So yeah, at the very last moment they retcon MiB's mismatched partners dynamic, replacing it some sort of warped father-son thing that doesn't work at all. It's unneeded, unearned and makes no damn sense at all. But hey, up until those last 20-minutes the movie was actually pretty good.
The First Half of Looper
The first hour-or-so of Looper is fantastic. It's got everything good sci-fi needs -- a cool, fully realized futuristic world, a clever twisted hook and some good ultraviolence. Why, if this movie can keep it up we may have a new Blade Runner-like classic on our hands!
The Last Half of Looper
But Looper doesn't keep it up. Around halfway through Joseph Gordon-Levitt decides to chill on some farm, Bruce Willis starts shooting kids and this movie goes limp fast. It all culminates in a simplistic, flat ending unworthy of Looper's initial high concept or great first hour. Also, man, whose idea was it to cast Emily Blunt as a tough-as-nails mid-westerner?
David may have been my favorite movie character of 2012. Not just sci-fi -- any movie, period. Michael Fassbender, a dude at the height of his powers, masterfully and seemingly effortlessly, managed to make David both loveable and deeply menacing all at once. I would absolutely watch an entire movie of nothing but David chilling out before the rest of the crew wakes up. Just two hours of basketball, root bleaching and dream spying.
If David was one this year's best characters, Charlie Holloway is one of the worst. He's supposed to be a scientist, but he's completely devoid of curiosity. When confronted with David, an amazing feat of technology and engineering he just rolls his eyes and makes with middle-school level insults.
His entire life has apparently been devoted to finding evidence of extraterrestrial life, but when he does find this evidence, he doesn't give a s--t. He lands on a planet, immediately finds giant alien structures and perfectly preserved alien corpses everywhere and he's all "Ehnn, whatever, let's go home. Better luck next time".
Oh, and he gives poor Noomi a space-octopus STD. This guy is the worst.
If you've watched The Cabin in the Woods you know the elevator of which I speak. Up until the movie's protagonists enter the aforementioned elevator, The Cabin in the Woods is a good movie -- once they go down the elevator though, it becomes freakin' amazing.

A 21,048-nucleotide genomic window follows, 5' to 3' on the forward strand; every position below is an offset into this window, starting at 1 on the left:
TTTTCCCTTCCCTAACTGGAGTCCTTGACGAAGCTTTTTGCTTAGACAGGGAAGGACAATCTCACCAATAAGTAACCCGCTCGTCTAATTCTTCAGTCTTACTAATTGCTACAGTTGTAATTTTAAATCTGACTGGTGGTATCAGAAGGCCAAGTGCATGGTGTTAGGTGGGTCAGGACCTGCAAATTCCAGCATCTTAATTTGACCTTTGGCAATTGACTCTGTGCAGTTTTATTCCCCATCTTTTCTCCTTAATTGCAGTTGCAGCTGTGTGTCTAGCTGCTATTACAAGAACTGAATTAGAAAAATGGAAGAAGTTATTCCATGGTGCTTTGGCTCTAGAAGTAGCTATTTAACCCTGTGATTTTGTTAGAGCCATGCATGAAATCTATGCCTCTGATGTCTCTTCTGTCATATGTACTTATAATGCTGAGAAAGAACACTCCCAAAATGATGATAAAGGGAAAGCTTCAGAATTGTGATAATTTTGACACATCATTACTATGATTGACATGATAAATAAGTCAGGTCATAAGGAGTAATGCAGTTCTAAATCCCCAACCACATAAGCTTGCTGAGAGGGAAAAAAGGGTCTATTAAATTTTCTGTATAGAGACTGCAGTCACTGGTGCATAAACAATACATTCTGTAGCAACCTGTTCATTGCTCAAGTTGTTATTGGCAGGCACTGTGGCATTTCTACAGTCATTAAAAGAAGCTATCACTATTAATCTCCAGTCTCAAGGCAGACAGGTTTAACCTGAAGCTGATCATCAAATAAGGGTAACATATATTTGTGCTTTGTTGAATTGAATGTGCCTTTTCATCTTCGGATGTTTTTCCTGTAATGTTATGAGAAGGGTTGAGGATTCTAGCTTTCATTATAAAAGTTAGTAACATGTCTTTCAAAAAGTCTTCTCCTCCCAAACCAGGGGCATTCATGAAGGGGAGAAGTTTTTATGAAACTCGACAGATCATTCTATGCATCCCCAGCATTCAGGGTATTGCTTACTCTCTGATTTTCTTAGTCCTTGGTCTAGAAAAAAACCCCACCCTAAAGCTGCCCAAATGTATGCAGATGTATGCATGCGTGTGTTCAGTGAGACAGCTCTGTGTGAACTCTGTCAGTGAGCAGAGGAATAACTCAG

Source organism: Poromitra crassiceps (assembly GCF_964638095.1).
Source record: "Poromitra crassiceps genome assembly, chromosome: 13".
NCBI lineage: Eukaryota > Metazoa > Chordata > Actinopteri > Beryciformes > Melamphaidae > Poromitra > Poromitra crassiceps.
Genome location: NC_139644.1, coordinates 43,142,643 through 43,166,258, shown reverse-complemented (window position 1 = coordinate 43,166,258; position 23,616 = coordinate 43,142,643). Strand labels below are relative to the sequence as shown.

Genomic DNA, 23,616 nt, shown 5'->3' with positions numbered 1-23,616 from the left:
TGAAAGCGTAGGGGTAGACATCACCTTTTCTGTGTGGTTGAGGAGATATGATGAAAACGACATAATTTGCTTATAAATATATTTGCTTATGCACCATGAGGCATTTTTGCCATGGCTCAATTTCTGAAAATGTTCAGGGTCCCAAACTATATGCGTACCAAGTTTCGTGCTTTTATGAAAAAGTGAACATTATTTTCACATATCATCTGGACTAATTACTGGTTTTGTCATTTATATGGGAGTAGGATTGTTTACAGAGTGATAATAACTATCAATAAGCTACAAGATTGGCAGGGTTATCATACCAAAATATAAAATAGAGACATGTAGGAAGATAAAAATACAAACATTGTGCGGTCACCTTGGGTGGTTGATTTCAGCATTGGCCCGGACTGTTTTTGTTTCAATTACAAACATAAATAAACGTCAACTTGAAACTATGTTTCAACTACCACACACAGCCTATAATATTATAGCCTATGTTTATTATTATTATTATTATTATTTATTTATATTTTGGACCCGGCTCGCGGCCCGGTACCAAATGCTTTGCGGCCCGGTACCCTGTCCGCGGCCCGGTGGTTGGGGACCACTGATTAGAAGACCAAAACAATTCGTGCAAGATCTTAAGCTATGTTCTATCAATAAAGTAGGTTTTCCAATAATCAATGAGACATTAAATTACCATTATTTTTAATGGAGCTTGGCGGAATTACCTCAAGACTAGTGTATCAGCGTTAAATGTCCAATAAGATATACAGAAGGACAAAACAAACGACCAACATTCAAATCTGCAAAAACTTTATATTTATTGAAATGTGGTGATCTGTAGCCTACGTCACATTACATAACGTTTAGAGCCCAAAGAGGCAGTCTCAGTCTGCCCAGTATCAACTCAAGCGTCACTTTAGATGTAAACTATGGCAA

This is the Dumbest Dystopian Totalitarian Government Ever
The Hunger Games takes place in a dystopian future society in which a corrupt and decadent central government holds sway. Numerous times throughout the movie Donald Sutherland shows up to expound on the importance of keeping the proles sedate and submissive.
So, how do they do this? By holding an annual televised fight to the death starring children! Yes, that's the best way to keep the people from rising up. Now, it'd be one thing if this society was depicted as being so fundamentally rotten that poor folks actually enjoy watching this sort of thing, but no, later in the movie a particularly cute little girl is killed and everyone's outraged, because yeah, of course they are. Basically, nothing about the society in The Hunger Games makes any sense whatsoever, but hey, at least it's not Twilight, right?
Basically the whole thing, but if I had to pick one part...
Yup, the mega budget alien invasion flick based on the board game Battleship was bad. I mean, of course it was, but man, I was genuinely surprised by just how bad it was.
So, the good guys have had their battleship sunk. Game over right? Time to play Hungry, Hungry Hippos instead? Of course not, but all of America's battle ships are stuck under an alien dome! And apparently no other country on the earth has any usable warships either. Nope, the only option is the USS Missouri, a WWII-era steam-powered ship that's now a museum. But wait! There's no crew! Or is there? Out of nowhere a bunch of 80-year old veterans show up to run the ship and the barely seaworthy USS Missouri is off to defeat an alien invasion! Sure, okay, whatever.
The first 5-minutes of Prometheus
No five minutes of film have stuck with me more firmly than the first five of Prometheus. The gorgeous alien-like landscapes that were actually from earth, the amazing 3D, the first appearance and self-destruction of the engineer -- the rest of the movie may have been confusing or frustrating at times, but those opening minutes were among the best in sci-fi history. Up there with the first minutes of Star Wars or Ridley Scott's own Blade Runner.
So, those were some of my favorite and least favorite sci-fi moments from the year 2012. How about you folks? Good or bad, what about this year's sci-fi movies stuck out to you?